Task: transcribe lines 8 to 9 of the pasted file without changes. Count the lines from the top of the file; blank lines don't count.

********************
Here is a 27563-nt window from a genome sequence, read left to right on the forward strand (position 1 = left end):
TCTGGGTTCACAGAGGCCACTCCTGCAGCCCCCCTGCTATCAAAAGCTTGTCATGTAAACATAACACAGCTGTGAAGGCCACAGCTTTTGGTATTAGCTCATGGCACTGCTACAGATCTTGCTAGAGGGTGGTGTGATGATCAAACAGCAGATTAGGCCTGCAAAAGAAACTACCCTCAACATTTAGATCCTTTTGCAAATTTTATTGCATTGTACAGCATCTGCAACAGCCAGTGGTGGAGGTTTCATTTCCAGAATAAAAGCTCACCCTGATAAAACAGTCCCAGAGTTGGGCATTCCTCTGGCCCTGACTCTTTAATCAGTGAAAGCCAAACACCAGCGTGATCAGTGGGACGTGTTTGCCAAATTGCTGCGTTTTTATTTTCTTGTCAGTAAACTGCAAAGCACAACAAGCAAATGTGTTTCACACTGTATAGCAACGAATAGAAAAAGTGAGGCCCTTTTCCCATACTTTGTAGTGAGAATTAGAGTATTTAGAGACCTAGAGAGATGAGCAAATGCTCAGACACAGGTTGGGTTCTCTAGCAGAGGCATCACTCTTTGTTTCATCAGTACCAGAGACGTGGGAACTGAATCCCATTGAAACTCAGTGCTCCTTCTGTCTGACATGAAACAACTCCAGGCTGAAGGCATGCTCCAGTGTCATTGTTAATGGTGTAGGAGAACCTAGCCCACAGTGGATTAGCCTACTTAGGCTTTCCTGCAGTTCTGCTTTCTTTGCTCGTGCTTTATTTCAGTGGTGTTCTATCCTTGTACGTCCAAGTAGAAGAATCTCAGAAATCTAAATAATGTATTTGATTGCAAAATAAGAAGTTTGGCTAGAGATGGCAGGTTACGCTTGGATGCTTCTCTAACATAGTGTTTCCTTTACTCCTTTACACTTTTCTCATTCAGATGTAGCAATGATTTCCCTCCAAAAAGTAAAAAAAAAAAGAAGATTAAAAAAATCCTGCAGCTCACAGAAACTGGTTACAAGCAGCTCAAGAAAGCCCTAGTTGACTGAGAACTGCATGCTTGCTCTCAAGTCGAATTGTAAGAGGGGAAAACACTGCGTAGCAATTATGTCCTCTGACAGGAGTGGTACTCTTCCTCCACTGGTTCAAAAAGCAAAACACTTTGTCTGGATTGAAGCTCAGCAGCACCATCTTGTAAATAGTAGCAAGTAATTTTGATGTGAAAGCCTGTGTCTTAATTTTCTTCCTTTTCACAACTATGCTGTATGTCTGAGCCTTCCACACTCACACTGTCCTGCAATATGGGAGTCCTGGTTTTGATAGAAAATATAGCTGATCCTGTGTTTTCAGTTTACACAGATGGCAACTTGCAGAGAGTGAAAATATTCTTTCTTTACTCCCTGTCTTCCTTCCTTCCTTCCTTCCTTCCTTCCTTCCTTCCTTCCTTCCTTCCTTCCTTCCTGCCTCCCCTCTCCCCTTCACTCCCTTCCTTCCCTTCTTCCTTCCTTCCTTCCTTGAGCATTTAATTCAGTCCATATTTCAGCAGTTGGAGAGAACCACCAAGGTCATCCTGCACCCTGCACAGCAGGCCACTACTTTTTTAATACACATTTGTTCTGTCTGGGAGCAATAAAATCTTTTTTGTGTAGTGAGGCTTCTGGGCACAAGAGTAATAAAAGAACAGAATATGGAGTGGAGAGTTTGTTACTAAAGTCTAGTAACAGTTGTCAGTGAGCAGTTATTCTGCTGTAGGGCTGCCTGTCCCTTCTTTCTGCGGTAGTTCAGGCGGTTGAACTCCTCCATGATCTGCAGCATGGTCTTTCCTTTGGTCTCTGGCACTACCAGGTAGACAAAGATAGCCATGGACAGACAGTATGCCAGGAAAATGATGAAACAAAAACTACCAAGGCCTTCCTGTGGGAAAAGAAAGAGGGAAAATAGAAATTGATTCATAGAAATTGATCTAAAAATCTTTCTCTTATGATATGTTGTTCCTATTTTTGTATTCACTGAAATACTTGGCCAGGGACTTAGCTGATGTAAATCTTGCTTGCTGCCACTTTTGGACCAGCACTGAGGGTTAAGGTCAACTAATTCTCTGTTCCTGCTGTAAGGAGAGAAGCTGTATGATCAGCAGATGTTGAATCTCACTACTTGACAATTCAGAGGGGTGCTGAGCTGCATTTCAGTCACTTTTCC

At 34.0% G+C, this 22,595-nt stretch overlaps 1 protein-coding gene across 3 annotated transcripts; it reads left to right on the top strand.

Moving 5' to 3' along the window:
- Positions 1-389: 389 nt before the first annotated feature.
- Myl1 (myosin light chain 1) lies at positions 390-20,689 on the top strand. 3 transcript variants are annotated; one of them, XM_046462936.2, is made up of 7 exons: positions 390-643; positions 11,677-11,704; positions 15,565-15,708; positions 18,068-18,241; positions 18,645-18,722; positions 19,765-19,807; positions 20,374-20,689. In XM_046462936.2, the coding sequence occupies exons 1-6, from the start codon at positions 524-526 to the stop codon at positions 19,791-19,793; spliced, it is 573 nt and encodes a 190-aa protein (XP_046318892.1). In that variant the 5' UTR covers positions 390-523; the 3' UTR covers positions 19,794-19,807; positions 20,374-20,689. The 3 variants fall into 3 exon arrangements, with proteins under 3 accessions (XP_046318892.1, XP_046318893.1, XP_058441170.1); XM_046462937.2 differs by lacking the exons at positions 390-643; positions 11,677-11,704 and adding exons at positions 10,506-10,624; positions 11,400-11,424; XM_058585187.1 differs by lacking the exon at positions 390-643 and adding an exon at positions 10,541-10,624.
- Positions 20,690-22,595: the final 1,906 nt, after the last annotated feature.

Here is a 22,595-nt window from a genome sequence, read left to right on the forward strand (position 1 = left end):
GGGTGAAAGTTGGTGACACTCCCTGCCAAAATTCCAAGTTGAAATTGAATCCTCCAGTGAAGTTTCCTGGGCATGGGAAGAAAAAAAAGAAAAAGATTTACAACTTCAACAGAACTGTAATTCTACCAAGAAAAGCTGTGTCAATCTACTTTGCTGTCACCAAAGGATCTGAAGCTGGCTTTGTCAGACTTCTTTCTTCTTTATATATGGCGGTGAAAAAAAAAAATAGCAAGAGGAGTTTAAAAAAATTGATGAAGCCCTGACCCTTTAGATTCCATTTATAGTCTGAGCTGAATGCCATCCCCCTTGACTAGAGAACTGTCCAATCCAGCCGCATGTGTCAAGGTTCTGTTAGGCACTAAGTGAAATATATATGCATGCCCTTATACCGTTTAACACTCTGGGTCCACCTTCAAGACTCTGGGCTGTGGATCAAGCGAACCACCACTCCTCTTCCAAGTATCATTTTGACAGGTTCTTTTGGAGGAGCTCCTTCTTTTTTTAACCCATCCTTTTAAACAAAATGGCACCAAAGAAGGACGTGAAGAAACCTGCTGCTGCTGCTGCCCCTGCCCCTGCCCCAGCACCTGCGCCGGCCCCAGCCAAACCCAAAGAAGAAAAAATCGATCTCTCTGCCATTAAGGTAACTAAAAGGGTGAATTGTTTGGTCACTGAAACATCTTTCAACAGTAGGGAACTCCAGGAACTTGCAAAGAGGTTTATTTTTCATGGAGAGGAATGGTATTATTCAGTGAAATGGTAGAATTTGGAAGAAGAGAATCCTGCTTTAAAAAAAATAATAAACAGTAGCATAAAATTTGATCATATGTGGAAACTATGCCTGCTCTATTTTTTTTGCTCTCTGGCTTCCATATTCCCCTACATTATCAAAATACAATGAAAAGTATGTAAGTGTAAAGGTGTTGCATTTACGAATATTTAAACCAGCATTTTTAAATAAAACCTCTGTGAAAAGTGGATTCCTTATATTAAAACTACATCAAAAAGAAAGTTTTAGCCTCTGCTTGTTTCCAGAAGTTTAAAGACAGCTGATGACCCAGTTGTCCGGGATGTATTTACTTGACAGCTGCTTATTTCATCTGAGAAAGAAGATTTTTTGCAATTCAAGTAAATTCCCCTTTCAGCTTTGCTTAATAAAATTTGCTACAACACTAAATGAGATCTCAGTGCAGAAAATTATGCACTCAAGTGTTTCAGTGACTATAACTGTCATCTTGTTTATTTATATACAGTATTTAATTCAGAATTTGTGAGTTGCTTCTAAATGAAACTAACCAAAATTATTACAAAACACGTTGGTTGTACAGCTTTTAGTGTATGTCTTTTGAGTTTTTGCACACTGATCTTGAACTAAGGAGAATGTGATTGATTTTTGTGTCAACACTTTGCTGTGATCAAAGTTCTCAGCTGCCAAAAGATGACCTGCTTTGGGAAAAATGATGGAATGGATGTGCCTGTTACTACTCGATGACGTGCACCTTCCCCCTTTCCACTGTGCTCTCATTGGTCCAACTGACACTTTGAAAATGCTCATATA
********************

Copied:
Here is a 22,595-nt window from a genome sequence, read left to right on the forward strand (position 1 = left end):
GGGTGAAAGTTGGTGACACTCCCTGCCAAAATTCCAAGTTGAAATTGAATCCTCCAGTGAAGTTTCCTGGGCATGGGAAGAAAAAAAAGAAAAAGATTTACAACTTCAACAGAACTGTAATTCTACCAAGAAAAGCTGTGTCAATCTACTTTGCTGTCACCAAAGGATCTGAAGCTGGCTTTGTCAGACTTCTTTCTTCTTTATATATGGCGGTGAAAAAAAAAAATAGCAAGAGGAGTTTAAAAAAATTGATGAAGCCCTGACCCTTTAGATTCCATTTATAGTCTGAGCTGAATGCCATCCCCCTTGACTAGAGAACTGTCCAATCCAGCCGCATGTGTCAAGGTTCTGTTAGGCACTAAGTGAAATATATATGCATGCCCTTATACCGTTTAACACTCTGGGTCCACCTTCAAGACTCTGGGCTGTGGATCAAGCGAACCACCACTCCTCTTCCAAGTATCATTTTGACAGGTTCTTTTGGAGGAGCTCCTTCTTTTTTTAACCCATCCTTTTAAACAAAATGGCACCAAAGAAGGACGTGAAGAAACCTGCTGCTGCTGCTGCCCCTGCCCCTGCCCCAGCACCTGCGCCGGCCCCAGCCAAACCCAAAGAAGAAAAAATCGATCTCTCTGCCATTAAGGTAACTAAAAGGGTGAATTGTTTGGTCACTGAAACATCTTTCAACAGTAGGGAACTCCAGGAACTTGCAAAGAGGTTTATTTTTCATGGAGAGGAATGGTATTATTCAGTGAAATGGTAGAATTTGGAAGAAGAGAATCCTGCTTTAAAAAAAATAATAAACAGTAGCATAAAATTTGATCATATGTGGAAACTATGCCTGCTCTATTTTTTTTGCTCTCTGGCTTCCATATTCCCCTACATTATCAAAATACAATGAAAAGTATGTAAGTGTAAAGGTGTTGCATTTACGAATATTTAAACCAGCATTTTTAAATAAAACCTCTGTGAAAAGTGGATTCCTTATATTAAAACTACATCAAAAAGAAAGTTTTAGCCTCTGCTTGTTTCCAGAAGTTTAAAGACAGCTGATGACCCAGTTGTCCGGGATGTATTTACTTGACAGCTGCTTATTTCATCTGAGAAAGAAGATTTTTTGCAATTCAAGTAAATTCCCCTTTCAGCTTTGCTTAATAAAATTTGCTACAACACTAAATGAGATCTCAGTGCAGAAAATTATGCACTCAAGTGTTTCAGTGACTATAACTGTCATCTTGTTTATTTATATACAGTATTTAATTCAGAATTTGTGAGTTGCTTCTAAATGAAACTAACCAAAATTATTACAAAACACGTTGGTTGTACAGCTTTTAGTGTATGTCTTTTGAGTTTTTGCACACTGATCTTGAACTAAGGAGAATGTGATTGATTTTTGTGTCAACACTTTGCTGTGATCAAAGTTCTCAGCTGCCAAAAGATGACCTGCTTTGGGAAAAATGATGGAATGGATGTGCCTGTTACTACTCGATGACGTGCACCTTCCCCCTTTCCACTGTGCTCTCATTGGTCCAACTGACACTTTGAAAATGCTCATATA